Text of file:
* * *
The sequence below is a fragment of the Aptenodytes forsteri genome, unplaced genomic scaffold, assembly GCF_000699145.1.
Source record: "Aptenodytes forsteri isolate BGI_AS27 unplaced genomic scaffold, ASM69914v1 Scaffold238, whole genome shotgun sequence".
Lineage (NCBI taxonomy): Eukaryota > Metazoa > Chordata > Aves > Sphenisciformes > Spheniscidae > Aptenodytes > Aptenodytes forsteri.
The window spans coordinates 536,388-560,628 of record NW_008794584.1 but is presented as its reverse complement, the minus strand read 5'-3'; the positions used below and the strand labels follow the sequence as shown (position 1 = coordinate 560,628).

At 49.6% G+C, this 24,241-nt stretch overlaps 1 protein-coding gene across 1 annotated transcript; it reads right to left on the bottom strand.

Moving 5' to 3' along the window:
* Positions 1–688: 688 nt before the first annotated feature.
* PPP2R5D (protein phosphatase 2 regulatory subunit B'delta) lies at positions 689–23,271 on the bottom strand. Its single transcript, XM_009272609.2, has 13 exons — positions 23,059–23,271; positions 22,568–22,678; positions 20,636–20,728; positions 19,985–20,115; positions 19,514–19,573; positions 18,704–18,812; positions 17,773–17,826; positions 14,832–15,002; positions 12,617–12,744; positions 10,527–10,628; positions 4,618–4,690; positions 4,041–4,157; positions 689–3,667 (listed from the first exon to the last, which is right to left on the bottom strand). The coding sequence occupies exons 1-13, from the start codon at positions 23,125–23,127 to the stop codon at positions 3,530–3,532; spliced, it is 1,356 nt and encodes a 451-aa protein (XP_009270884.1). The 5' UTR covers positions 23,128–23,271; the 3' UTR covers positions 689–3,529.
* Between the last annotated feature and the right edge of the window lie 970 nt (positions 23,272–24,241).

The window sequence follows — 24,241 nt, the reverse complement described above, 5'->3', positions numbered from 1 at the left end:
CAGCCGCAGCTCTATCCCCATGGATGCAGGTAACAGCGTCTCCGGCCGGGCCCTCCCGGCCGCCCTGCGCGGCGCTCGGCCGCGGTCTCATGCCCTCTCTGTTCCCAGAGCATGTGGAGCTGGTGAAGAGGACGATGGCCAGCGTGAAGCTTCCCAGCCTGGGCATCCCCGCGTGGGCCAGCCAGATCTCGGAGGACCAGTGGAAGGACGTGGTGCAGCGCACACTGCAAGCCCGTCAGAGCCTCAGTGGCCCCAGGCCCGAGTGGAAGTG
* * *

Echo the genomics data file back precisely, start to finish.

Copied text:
The sequence below is a fragment of the Aptenodytes forsteri genome, unplaced genomic scaffold, assembly GCF_000699145.1.
Source record: "Aptenodytes forsteri isolate BGI_AS27 unplaced genomic scaffold, ASM69914v1 Scaffold238, whole genome shotgun sequence".
Lineage (NCBI taxonomy): Eukaryota > Metazoa > Chordata > Aves > Sphenisciformes > Spheniscidae > Aptenodytes > Aptenodytes forsteri.
The window spans coordinates 536,388-560,628 of record NW_008794584.1 but is presented as its reverse complement, the minus strand read 5'-3'; the positions used below and the strand labels follow the sequence as shown (position 1 = coordinate 560,628).

At 49.6% G+C, this 24,241-nt stretch overlaps 1 protein-coding gene across 1 annotated transcript; it reads right to left on the bottom strand.

Moving 5' to 3' along the window:
* Positions 1–688: 688 nt before the first annotated feature.
* PPP2R5D (protein phosphatase 2 regulatory subunit B'delta) lies at positions 689–23,271 on the bottom strand. Its single transcript, XM_009272609.2, has 13 exons — positions 23,059–23,271; positions 22,568–22,678; positions 20,636–20,728; positions 19,985–20,115; positions 19,514–19,573; positions 18,704–18,812; positions 17,773–17,826; positions 14,832–15,002; positions 12,617–12,744; positions 10,527–10,628; positions 4,618–4,690; positions 4,041–4,157; positions 689–3,667 (listed from the first exon to the last, which is right to left on the bottom strand). The coding sequence occupies exons 1-13, from the start codon at positions 23,125–23,127 to the stop codon at positions 3,530–3,532; spliced, it is 1,356 nt and encodes a 451-aa protein (XP_009270884.1). The 5' UTR covers positions 23,128–23,271; the 3' UTR covers positions 689–3,529.
* Between the last annotated feature and the right edge of the window lie 970 nt (positions 23,272–24,241).

The window sequence follows — 24,241 nt, the reverse complement described above, 5'->3', positions numbered from 1 at the left end:
CAGCCGCAGCTCTATCCCCATGGATGCAGGTAACAGCGTCTCCGGCCGGGCCCTCCCGGCCGCCCTGCGCGGCGCTCGGCCGCGGTCTCATGCCCTCTCTGTTCCCAGAGCATGTGGAGCTGGTGAAGAGGACGATGGCCAGCGTGAAGCTTCCCAGCCTGGGCATCCCCGCGTGGGCCAGCCAGATCTCGGAGGACCAGTGGAAGGACGTGGTGCAGCGCACACTGCAAGCCCGTCAGAGCCTCAGTGGCCCCAGGCCCGAGTGGAAGTG